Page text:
By Mary Dyksterhouse, Lab Manager at Parker Hannifin Pneumatic Division, Nominated by the U.S. Technical Advisory Group to become the next convenor of TC 131/SC 5/WG 3 Pneumatic Control Products
As technology continues to develop, we only want things to go faster. We care about how fast our cars are, how long we wait in line for service, and how quickly we get answers. This need for speed is also a driving force in business. Machine builders are tasked with making equipment (e.g. robots; see image above) that will process goods more quickly, and in order to accomplish that task it is important that builders select the appropriate components to use on the machine. In the case of pneumatic automation, the machine builder needs to consider the valves’ “shifting time,” that is, how fast the valves will operate.
Measuring the shifting time can be complicated due to many contributing factors. The result can vary dramatically depending on the setup (flow restrictions), inlet pressures, and the definition of when the valve has shifted.
Historically, the measure of shifting time was standardized through national standard organizations. However, each nation had its own way to measure. Although they all agreed that shifting time is measured from the point a signal is applied to a change in pressure at the cylinder port, they disagreed on what level the pressure needs to reach in order for the valve to be considered shifted:
Figure 2 highlights the differences between the national standards.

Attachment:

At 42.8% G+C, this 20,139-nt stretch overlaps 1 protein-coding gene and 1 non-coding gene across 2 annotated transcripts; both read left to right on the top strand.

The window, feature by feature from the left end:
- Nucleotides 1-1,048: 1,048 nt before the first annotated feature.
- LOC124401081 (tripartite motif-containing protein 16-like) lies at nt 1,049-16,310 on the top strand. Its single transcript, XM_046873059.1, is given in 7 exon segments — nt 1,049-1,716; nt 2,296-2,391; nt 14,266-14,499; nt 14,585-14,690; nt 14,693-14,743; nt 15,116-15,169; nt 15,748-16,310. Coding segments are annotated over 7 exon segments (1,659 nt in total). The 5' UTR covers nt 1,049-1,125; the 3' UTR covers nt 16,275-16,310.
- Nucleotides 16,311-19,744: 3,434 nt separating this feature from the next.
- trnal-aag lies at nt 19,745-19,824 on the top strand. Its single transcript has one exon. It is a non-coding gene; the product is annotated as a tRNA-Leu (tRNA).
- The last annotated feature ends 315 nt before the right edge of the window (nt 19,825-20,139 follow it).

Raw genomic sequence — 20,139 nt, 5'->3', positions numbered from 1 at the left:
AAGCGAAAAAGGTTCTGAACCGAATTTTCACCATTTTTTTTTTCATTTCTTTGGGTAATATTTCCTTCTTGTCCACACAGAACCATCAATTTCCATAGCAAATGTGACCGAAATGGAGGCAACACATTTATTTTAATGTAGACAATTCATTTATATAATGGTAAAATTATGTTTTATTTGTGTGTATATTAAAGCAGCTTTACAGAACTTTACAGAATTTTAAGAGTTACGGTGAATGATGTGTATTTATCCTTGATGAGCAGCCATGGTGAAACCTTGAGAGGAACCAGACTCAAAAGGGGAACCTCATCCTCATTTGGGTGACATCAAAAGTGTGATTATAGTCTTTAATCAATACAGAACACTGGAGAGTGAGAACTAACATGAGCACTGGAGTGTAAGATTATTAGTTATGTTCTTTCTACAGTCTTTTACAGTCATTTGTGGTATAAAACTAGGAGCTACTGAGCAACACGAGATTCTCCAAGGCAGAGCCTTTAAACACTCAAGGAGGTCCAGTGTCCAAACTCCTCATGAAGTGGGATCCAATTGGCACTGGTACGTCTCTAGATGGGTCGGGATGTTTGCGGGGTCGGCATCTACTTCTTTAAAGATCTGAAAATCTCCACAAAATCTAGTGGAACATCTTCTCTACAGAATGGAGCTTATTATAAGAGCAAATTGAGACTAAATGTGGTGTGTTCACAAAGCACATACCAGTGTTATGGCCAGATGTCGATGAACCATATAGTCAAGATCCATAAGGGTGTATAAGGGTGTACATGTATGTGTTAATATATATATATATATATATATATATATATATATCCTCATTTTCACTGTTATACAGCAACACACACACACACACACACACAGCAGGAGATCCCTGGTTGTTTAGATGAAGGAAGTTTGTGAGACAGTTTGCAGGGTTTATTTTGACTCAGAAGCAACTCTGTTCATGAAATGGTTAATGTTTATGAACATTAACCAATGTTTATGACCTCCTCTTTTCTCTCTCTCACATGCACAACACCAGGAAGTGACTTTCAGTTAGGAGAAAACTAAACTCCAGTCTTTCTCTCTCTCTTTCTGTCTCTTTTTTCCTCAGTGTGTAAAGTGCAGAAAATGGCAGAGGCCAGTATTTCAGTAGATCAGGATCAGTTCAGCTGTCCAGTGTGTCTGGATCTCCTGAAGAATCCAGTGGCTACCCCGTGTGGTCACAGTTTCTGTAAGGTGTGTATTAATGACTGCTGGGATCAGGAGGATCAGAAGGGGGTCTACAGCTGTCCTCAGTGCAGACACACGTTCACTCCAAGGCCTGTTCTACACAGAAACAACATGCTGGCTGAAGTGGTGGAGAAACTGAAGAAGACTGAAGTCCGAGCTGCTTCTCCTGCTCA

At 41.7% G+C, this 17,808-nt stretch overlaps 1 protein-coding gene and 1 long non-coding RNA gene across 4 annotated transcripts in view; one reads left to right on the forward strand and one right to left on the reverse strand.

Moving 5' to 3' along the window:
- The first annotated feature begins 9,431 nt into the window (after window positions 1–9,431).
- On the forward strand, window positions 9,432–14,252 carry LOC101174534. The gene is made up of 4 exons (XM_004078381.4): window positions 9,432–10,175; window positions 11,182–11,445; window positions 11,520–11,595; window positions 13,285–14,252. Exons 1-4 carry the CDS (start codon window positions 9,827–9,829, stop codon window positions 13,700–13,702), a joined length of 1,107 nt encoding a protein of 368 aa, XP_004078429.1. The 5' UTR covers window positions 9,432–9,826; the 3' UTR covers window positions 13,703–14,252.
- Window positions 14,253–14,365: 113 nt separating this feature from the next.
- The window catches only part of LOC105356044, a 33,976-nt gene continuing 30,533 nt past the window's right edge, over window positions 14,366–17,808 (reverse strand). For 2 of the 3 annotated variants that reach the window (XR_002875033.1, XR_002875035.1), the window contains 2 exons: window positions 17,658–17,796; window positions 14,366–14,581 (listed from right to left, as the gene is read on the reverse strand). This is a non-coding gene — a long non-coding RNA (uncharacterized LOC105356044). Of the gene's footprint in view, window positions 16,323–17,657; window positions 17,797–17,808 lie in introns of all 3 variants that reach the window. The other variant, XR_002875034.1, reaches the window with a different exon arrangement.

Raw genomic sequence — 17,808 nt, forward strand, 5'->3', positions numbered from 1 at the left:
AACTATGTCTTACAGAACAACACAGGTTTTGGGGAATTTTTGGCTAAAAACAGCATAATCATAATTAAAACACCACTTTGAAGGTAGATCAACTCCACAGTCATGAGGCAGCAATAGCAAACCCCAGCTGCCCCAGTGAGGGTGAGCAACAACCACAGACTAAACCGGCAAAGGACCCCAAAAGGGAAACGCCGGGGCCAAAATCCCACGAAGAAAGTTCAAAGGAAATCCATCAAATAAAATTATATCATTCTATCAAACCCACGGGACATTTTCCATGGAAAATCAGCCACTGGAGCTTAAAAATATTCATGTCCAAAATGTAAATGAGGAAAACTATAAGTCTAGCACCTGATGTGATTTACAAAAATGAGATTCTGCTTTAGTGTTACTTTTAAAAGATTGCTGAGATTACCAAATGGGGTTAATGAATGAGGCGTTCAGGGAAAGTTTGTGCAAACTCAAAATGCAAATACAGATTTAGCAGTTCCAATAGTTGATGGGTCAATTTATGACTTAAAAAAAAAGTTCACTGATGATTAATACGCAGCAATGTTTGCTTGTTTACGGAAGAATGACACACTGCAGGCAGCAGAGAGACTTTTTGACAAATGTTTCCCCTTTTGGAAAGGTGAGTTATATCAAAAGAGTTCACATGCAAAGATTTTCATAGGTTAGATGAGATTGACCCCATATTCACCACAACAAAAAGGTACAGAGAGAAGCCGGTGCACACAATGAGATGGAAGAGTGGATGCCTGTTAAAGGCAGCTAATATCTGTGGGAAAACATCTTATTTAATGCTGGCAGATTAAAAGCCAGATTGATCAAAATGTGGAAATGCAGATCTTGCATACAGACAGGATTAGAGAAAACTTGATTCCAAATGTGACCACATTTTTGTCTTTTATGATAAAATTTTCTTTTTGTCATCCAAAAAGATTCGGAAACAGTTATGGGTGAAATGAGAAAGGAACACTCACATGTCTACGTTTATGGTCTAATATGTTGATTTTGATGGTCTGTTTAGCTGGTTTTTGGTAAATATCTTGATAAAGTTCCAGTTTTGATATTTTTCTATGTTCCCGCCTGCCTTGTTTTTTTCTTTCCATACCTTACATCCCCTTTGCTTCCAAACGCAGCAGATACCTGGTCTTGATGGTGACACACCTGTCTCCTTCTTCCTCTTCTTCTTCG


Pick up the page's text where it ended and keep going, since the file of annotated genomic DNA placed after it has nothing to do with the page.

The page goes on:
Not only did these national standards use different terminology, they specified different points at which the valve was considered shifted. The time between a 90% change in pressure (NFPA Standard), and the first change in outlet port pressure (JIS Standard) is significant. In some cases, the value reported from the JIS standard would be less than half what is reported with the NFPA standard! If the end user didn’t understand the test conditions, the values reported in literature could be misleading and/or misinterpreted.
The only way to solve this problem was to create a global standard. Such a standard, ISO 12238, “Directional control valves – Measurement of shifting time,” was approved by ISO in 2001. This standard covers the shifting time of single and double actuated pneumatic directional control valves, with 2 or 3 position functions. It includes specific test procedures for both electrically and pneumatically operated valves. This standard defines shifting time as a 10% change of the pressure at the outlet port (see Figure 3). Other key setup details include a standard inlet pressure of 6.3 bar, zero volume on the cylinder port (just the pressure transducer), and use of the pressure-measuring tube specified in ISO 6358-1 at the inlet of the valve. A data recording device, often an oscilloscope, is used to capture the electrical signal to the valve, inlet pressure, and two pressures at the cylinder ports.
The shifting time is then determined by measuring the time difference between the electrical signal change to start the shift, and when the cylinder port pressure has changed by 10%. (Figure 3 shows a representation of the shifting on and shifting off time.) For a pneumatically operated valve the measurement is slightly more difficult because the input signal is a pressure curve. Shifting time begins when the pilot pressure reaches 10% for a pressurized pilot and 90% for a vented pilot. The test is repeated three times, and the average value is reported in literature with a statement that it is tested in accordance with ISO 12238.
Now that we live in a globally connected business world, it is important for manufacturers to use a global set of definitions and test procedures when discussing valve performance. If not, the values given to the end user can be misinterpreted and/or misleading. Next time you are selecting a valve based on performance, look to see which standard was used for testing. The use of ISO standards ensures you are comparing apples to apples.